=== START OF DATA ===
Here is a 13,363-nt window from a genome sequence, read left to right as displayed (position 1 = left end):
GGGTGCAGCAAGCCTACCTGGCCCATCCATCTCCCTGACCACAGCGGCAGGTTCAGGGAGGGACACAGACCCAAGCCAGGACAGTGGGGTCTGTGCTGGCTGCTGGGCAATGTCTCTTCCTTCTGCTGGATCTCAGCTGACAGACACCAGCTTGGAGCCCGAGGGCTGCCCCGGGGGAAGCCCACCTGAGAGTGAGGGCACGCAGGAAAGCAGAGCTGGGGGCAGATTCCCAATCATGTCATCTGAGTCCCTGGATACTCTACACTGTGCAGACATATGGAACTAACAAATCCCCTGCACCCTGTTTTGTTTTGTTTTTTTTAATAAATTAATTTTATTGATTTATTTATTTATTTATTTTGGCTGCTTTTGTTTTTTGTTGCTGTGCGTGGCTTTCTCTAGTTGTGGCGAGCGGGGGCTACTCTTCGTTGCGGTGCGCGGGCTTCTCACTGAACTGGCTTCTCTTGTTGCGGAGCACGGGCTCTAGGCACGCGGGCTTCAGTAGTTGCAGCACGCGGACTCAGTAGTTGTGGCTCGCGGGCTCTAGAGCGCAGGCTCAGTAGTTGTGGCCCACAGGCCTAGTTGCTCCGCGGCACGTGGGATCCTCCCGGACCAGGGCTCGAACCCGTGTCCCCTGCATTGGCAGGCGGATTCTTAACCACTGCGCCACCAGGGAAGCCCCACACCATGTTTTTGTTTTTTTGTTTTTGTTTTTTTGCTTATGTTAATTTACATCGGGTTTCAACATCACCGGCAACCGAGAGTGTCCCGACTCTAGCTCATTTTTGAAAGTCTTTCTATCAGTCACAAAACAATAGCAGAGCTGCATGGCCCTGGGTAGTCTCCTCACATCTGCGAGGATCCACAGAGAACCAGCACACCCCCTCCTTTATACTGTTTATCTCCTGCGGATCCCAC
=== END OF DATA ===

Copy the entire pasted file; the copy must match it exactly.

Here is a 13,363-nt window from a genome sequence, read left to right as displayed (position 1 = left end):
GGGTGCAGCAAGCCTACCTGGCCCATCCATCTCCCTGACCACAGCGGCAGGTTCAGGGAGGGACACAGACCCAAGCCAGGACAGTGGGGTCTGTGCTGGCTGCTGGGCAATGTCTCTTCCTTCTGCTGGATCTCAGCTGACAGACACCAGCTTGGAGCCCGAGGGCTGCCCCGGGGGAAGCCCACCTGAGAGTGAGGGCACGCAGGAAAGCAGAGCTGGGGGCAGATTCCCAATCATGTCATCTGAGTCCCTGGATACTCTACACTGTGCAGACATATGGAACTAACAAATCCCCTGCACCCTGTTTTGTTTTGTTTTTTTTAATAAATTAATTTTATTGATTTATTTATTTATTTATTTTGGCTGCTTTTGTTTTTTGTTGCTGTGCGTGGCTTTCTCTAGTTGTGGCGAGCGGGGGCTACTCTTCGTTGCGGTGCGCGGGCTTCTCACTGAACTGGCTTCTCTTGTTGCGGAGCACGGGCTCTAGGCACGCGGGCTTCAGTAGTTGCAGCACGCGGACTCAGTAGTTGTGGCTCGCGGGCTCTAGAGCGCAGGCTCAGTAGTTGTGGCCCACAGGCCTAGTTGCTCCGCGGCACGTGGGATCCTCCCGGACCAGGGCTCGAACCCGTGTCCCCTGCATTGGCAGGCGGATTCTTAACCACTGCGCCACCAGGGAAGCCCCACACCATGTTTTTGTTTTTTTGTTTTTGTTTTTTTGCTTATGTTAATTTACATCGGGTTTCAACATCACCGGCAACCGAGAGTGTCCCGACTCTAGCTCATTTTTGAAAGTCTTTCTATCAGTCACAAAACAATAGCAGAGCTGCATGGCCCTGGGTAGTCTCCTCACATCTGCGAGGATCCACAGAGAACCAGCACACCCCCTCCTTTATACTGTTTATCTCCTGCGGATCCCAC